TELLURIDE, Colo. — At the Telluride Film Festival here, the “ringmasters” who introduce screenings in venues that include two school auditoriums, a hockey rink, an old opera house and a classic single-screen movie theater like to invoke the pure love of cinema as the sole organizing principle. The conceit of this annual Labor Day weekend event, which lures a few thousand travelers high into the Rockies to sit in dark rooms amid spectacular scenery, is that it rises above the hype and hustle that animate other major festivals.
It’s a bit of a myth. Really, there’s nothing pure about either cinema — a hybrid art form stamped from birth with the mark of commerce — or cinephilia, which combines lofty aestheticism with more visceral, less respectable forms of delight. Telluride, which in recent years has presented an impressive number of future best picture Oscar winners (including “Argo,” “Moonlight” and “The Shape of Water”), aims neither too high nor too low. At its best, it shows how expansive and various, how hospitable to individual vision and artistic risk, mainstream filmmaking can be.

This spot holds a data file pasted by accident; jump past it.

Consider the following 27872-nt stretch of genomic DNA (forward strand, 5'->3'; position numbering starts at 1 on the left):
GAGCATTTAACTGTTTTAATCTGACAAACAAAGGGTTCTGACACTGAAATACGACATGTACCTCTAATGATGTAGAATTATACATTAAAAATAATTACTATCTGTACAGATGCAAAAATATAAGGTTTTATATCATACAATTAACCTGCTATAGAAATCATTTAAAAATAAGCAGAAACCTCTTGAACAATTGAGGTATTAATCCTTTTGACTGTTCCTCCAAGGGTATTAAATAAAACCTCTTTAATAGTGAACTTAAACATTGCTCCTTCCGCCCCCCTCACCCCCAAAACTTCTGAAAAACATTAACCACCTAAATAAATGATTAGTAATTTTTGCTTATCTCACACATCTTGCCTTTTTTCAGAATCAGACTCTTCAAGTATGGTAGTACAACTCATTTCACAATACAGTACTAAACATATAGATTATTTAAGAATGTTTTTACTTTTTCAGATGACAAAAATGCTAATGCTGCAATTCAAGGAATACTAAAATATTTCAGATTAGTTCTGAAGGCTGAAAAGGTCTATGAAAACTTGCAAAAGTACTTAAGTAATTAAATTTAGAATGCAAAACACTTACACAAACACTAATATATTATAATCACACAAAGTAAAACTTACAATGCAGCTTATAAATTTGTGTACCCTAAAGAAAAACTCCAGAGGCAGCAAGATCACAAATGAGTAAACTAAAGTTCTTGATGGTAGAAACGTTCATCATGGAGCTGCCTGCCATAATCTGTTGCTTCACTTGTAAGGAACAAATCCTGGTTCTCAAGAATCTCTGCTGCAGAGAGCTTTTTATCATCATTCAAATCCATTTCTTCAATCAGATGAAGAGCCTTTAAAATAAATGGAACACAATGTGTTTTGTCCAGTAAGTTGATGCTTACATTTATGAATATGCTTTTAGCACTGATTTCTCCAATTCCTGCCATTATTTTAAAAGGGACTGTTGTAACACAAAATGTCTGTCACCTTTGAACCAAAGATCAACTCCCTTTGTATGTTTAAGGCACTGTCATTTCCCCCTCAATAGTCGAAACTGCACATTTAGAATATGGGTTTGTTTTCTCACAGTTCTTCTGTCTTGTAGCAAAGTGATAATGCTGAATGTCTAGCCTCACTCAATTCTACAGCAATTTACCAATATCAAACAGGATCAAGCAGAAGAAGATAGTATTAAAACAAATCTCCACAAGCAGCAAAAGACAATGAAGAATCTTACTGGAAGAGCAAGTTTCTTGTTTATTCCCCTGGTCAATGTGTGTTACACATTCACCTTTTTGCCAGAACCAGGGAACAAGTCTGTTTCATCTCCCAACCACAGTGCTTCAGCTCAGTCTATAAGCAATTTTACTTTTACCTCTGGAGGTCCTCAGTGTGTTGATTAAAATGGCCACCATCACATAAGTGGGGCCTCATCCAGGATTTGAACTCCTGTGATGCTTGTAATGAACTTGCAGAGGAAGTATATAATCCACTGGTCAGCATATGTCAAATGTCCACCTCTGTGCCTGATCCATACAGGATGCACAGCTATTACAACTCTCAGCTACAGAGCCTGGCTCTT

Every so often, Telluride’s best is as good as movies can be. I felt that way in 2016, at the first festival screening of “Moonlight.” The silence that blanketed the room after the luminous final shot is like nothing else I’ve experienced in a lifetime of moviegoing. It seemed to represent the collective discovery of a new emotion, a feeling that combines recognition and revelation.